The much anticipated ruling, which will likely be appealed to the state's highest court, would make California the second state in the United States to legalize gay marriage after Massachusetts.
San Francisco Mayor Gavin Newsom ordered city officials to provide marriage licenses to same-sex couples last year in defiance of state laws banning the practice. The California Supreme Court ruled that Newsom had exceeded his authority in allowing the licenses, but asked a lower court to consider the broader issue.
"The denial of marriage to same-sex couples appears impermissibly arbitrary," Kramer said in his ruling. "Simply put, same-sex marriage cannot be prohibited solely because California has always done so before."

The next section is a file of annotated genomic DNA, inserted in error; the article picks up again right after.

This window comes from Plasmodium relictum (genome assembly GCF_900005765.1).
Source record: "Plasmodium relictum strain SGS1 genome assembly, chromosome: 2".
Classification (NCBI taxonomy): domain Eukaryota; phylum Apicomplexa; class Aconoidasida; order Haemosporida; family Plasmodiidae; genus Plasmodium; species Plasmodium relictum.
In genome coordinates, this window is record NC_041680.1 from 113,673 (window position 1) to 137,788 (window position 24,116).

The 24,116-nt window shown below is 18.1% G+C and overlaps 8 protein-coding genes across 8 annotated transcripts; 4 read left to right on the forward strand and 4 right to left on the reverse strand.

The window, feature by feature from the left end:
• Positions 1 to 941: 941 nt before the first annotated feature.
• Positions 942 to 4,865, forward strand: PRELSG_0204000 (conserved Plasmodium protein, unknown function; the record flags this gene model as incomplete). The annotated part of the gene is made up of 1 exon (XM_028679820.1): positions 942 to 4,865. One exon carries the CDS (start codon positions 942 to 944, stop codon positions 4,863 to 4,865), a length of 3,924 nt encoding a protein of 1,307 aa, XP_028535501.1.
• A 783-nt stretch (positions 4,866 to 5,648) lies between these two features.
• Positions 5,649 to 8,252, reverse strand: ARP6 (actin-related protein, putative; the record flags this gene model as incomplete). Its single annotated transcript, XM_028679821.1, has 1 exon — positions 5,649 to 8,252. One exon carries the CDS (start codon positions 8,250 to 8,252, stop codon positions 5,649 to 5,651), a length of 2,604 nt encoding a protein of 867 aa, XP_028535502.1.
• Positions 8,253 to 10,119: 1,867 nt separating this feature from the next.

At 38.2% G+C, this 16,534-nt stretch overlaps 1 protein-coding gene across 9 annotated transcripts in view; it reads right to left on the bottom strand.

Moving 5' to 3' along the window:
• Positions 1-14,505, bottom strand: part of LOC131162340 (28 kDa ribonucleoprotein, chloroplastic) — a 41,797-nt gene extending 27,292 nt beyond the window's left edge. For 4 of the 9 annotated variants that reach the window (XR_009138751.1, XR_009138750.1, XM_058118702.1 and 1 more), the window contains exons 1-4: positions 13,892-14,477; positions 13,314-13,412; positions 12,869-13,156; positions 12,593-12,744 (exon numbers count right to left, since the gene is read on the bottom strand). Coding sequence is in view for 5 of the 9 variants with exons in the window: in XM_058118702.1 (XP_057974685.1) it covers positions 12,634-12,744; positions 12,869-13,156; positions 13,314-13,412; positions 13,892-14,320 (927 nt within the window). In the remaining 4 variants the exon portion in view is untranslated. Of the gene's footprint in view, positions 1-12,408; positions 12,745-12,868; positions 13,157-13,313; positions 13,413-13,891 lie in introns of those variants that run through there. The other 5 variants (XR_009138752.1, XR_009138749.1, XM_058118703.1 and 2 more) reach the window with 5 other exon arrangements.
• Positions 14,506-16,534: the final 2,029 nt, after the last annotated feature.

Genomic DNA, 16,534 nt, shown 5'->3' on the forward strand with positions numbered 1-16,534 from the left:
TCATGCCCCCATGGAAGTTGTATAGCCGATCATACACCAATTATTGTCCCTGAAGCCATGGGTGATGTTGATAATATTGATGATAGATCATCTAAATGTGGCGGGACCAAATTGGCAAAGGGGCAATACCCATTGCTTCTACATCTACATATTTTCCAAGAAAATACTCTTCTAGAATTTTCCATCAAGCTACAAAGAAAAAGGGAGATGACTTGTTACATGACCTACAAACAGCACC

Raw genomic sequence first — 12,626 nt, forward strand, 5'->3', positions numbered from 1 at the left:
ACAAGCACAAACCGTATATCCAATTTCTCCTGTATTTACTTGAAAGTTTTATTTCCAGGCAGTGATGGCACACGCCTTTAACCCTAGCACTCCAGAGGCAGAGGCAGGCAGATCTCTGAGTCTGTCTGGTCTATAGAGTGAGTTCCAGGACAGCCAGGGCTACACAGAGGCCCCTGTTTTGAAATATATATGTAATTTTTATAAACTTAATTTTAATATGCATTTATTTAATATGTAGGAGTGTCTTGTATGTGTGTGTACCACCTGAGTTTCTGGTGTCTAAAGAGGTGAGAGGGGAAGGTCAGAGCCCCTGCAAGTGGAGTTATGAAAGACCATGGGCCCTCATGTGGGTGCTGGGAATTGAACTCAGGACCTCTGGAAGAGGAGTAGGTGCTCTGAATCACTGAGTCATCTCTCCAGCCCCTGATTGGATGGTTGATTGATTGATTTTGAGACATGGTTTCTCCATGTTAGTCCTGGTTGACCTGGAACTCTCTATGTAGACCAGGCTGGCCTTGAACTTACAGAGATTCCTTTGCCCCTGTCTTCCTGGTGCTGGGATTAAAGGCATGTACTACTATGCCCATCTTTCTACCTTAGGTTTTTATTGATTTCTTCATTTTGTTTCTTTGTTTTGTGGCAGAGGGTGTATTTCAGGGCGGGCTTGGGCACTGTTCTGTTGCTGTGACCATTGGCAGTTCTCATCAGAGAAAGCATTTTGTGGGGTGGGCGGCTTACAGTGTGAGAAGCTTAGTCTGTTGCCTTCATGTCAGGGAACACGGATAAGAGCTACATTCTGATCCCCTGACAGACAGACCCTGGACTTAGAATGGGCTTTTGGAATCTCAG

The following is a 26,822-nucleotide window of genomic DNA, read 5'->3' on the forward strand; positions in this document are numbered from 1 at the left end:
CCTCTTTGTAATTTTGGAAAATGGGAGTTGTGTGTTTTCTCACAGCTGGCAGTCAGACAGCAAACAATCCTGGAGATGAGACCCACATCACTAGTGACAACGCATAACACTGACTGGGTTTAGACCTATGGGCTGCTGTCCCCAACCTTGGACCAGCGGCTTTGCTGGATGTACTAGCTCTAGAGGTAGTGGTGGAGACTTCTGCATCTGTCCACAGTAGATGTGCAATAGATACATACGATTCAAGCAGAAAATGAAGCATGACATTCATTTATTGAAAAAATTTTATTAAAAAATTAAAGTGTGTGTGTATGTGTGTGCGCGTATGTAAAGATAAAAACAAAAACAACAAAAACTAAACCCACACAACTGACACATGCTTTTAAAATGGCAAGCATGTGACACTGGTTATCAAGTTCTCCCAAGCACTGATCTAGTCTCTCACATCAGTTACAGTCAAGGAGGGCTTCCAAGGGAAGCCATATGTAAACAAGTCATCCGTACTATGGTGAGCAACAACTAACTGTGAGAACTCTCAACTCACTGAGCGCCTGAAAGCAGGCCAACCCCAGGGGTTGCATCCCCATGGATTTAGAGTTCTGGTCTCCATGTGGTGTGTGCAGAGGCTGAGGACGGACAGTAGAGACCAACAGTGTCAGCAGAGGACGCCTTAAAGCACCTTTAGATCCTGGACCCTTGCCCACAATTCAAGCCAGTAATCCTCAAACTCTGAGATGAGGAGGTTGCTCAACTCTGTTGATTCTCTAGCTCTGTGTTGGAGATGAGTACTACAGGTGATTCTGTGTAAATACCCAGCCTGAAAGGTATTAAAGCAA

The judge wrote that creating benefits for same-sex couples without allowing marriage was not sufficient and referred to the landmark 1952 civil rights decision of Brown v. Board of Education, Reuters reported.
"The idea that marriage-like rights without marriage is adequate smacks of a concept long rejected by the courts: separate but equal," he wrote.
Robert Tyler, an attorney with the conservative Alliance Defense Fund, said the group would appeal Kramer's ruling, according to the Associated Press.
A pair of bills the California Legislature is considering would put a constitutional amendment banning same-sex marriage on the November ballot. Thirteen other states approved such an amendment last year, essentially taking the issue out of the control of lawmakers and the courts.
California voters approved a measure in 2000 defining marriage as a union of a man and a woman.